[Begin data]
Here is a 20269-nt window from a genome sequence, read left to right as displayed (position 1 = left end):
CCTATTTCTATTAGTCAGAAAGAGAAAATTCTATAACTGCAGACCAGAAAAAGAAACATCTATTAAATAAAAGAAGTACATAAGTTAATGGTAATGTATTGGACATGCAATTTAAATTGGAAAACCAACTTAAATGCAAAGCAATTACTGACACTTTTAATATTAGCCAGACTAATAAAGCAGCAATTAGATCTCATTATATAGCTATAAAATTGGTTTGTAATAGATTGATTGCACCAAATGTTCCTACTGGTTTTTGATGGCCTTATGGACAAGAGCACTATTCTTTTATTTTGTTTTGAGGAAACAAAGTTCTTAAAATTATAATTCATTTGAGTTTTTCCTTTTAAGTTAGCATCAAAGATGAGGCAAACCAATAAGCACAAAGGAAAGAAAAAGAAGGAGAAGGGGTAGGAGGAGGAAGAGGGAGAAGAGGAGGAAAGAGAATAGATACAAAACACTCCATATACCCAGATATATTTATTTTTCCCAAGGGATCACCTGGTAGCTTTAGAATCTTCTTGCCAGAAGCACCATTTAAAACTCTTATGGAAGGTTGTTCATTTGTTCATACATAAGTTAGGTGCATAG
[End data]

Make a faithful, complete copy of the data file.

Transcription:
Here is a 20269-nt window from a genome sequence, read left to right as displayed (position 1 = left end):
CCTATTTCTATTAGTCAGAAAGAGAAAATTCTATAACTGCAGACCAGAAAAAGAAACATCTATTAAATAAAAGAAGTACATAAGTTAATGGTAATGTATTGGACATGCAATTTAAATTGGAAAACCAACTTAAATGCAAAGCAATTACTGACACTTTTAATATTAGCCAGACTAATAAAGCAGCAATTAGATCTCATTATATAGCTATAAAATTGGTTTGTAATAGATTGATTGCACCAAATGTTCCTACTGGTTTTTGATGGCCTTATGGACAAGAGCACTATTCTTTTATTTTGTTTTGAGGAAACAAAGTTCTTAAAATTATAATTCATTTGAGTTTTTCCTTTTAAGTTAGCATCAAAGATGAGGCAAACCAATAAGCACAAAGGAAAGAAAAAGAAGGAGAAGGGGTAGGAGGAGGAAGAGGGAGAAGAGGAGGAAAGAGAATAGATACAAAACACTCCATATACCCAGATATATTTATTTTTCCCAAGGGATCACCTGGTAGCTTTAGAATCTTCTTGCCAGAAGCACCATTTAAAACTCTTATGGAAGGTTGTTCATTTGTTCATACATAAGTTAGGTGCATAG